"More than 75% of children ages 6-11 do not eat the minimum of 3 servings of vegetables or 2 servings of fruit daily."
From Promoting Physical Activity and Exercise among Children by Liane M. Summerfield:
"Over the years, state requirements for daily physical education have eroded, and today no states currently have such a requirement (HEALTHY PEOPLE, 1995)...just 47% of middle/junior high schools and 26% of high schools require at least 3 years of physical education (Pate, Small et all., 1995)."
"...physical activity has been associated with increased academic performance, self-concept, mood, and mental health, the promotion of physical activity and exercise may also improve quality of life."
From How New York Parents are Dealing with Childhood Obesity, New York Metro.com:
"...a survey by the city's Health and Education departments discovered that nearly half of New York's school-age children are either overweight or obese."
From Centers for Disease Control and Prevention:
More than a third of young people in grades 9-12 do not regularly engage in vigorous-intensity physical activity. Daily participation in high school physical education classes dropped from 42% in 1991 to 32% in 2001 (CDC, 2002).
15.3%of children ages 6 to 11 were overweight in 1999 and 2000, more than triple the average of 4.2 percent from 1963 to 1970.
More than 50% of American adults do not get enough physical activity to provide health benefits. 25% of adults are not active at all in their leisure time.
Activity decreases with age and is less common among women than men and among those with lower income and less education.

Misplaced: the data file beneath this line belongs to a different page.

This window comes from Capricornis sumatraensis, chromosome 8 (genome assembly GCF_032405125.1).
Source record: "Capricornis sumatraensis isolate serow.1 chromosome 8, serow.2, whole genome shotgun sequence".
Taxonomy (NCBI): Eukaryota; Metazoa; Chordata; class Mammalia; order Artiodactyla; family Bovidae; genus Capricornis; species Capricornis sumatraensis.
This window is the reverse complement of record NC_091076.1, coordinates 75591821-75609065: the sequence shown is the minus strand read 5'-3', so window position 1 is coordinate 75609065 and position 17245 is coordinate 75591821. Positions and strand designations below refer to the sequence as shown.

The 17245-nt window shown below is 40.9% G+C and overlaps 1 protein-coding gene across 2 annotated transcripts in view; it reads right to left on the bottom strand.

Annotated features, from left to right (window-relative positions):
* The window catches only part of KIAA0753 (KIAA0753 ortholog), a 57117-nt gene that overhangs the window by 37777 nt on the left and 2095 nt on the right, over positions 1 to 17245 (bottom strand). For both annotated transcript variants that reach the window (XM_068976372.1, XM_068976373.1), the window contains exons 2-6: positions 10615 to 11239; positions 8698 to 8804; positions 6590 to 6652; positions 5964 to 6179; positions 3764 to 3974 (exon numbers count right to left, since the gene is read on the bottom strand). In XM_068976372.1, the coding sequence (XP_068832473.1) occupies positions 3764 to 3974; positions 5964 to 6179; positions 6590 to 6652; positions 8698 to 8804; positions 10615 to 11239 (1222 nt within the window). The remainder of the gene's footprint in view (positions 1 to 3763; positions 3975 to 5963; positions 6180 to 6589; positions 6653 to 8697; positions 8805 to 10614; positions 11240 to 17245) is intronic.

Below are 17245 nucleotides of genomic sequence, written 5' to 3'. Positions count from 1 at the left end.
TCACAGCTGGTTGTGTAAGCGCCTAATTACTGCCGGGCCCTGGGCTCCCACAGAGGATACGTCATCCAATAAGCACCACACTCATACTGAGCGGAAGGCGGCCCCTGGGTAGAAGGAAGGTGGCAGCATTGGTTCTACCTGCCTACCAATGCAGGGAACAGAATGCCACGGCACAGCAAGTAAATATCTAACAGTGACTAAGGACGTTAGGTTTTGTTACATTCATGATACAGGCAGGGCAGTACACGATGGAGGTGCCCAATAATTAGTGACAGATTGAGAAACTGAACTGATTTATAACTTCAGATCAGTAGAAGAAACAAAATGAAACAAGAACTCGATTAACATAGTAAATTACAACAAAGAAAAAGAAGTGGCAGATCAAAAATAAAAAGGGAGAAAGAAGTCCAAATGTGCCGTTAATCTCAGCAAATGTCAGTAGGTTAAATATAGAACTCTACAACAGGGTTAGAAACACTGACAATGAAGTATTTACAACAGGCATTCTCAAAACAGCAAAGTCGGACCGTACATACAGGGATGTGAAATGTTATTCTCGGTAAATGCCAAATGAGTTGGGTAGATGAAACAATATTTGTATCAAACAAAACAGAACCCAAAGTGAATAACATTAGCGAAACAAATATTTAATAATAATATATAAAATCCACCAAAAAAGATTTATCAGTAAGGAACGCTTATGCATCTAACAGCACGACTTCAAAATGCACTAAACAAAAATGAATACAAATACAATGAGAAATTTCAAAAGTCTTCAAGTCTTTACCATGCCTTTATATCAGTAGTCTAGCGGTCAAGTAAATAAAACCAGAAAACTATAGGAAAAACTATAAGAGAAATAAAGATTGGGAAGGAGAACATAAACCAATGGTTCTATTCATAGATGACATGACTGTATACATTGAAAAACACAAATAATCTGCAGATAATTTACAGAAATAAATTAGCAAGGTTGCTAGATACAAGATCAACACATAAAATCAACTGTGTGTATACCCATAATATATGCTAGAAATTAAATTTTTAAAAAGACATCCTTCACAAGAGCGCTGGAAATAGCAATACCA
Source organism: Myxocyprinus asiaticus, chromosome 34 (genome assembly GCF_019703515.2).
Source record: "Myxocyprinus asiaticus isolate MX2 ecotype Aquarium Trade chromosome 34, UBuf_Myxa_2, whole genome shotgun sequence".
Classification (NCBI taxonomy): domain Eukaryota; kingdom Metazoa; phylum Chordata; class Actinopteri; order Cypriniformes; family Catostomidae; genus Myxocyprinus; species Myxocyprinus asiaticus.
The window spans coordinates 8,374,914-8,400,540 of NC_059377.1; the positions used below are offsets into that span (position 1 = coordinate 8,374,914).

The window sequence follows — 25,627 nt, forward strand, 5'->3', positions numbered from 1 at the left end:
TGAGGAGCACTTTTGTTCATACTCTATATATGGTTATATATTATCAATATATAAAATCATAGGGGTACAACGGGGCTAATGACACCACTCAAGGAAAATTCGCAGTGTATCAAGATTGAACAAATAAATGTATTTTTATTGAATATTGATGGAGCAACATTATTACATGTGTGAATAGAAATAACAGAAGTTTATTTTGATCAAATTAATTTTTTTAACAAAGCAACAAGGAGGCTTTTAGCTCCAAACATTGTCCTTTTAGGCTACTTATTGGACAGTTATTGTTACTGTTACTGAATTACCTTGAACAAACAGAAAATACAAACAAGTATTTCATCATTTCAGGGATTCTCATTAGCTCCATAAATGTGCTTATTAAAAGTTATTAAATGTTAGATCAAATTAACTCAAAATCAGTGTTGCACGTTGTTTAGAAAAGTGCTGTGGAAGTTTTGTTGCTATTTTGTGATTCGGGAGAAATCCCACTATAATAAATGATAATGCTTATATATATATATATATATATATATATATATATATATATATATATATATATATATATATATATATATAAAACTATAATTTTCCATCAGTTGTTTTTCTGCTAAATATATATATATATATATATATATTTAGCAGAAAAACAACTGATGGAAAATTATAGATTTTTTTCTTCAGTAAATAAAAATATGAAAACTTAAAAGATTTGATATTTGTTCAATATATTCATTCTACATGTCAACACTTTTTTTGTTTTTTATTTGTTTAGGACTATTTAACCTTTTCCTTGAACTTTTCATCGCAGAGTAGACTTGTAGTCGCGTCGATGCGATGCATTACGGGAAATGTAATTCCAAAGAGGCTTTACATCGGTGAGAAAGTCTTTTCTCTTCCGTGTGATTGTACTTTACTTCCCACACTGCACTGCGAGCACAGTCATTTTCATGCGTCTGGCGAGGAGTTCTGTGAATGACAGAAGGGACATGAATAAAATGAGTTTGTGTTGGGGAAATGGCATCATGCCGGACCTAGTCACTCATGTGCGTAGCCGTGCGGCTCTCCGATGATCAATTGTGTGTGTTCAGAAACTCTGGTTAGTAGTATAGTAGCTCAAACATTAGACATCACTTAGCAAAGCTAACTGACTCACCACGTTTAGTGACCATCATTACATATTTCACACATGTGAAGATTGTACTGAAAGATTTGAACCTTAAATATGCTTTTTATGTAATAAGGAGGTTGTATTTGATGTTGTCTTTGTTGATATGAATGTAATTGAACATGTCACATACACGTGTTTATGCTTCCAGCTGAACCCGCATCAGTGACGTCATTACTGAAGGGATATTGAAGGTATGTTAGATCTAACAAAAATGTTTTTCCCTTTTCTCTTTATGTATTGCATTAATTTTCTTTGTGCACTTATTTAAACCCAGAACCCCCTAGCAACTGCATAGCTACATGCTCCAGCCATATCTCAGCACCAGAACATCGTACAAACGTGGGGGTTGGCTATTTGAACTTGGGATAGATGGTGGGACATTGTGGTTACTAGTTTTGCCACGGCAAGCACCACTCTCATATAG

According to a study of national costs attributed to both overweight (BMI 25-29.9) and obesity (BMI greater than 30), medical expenses accounted for 9.1 percent of total U.S. medical expenditures in 1998 and may have reached as high as $78.5 billion ($92.6 billion in 2002 dollars) (Finkelstein, Fiebelkorn, and Wang, 2003). Approximately half of these costs were paid by Medicaid and Medicare.
From US Surgeon General:
300,000 deaths each year in the United States are associated with obesity.
Overweight and obesity are associated with heart disease, certain types of cancer, type 2 diabetes, stroke, arthritis, breathing problems, and psychological disorders, such as depression.
The economic cost of obesity in the United States was about $117 billion in 2000.
In women, overweight and obesity are higher among members of racial and ethnic minority populations than in non-Hispanic white women.
In women, overweight and obesity are higher among members of racial and ethnic minority populations than in non-Hispanic white women.
In men, Mexican Americans have a higher prevalence of overweight and obesity than non-Hispanic whites or non-Hispanic blacks. The prevalence of overweight and obesity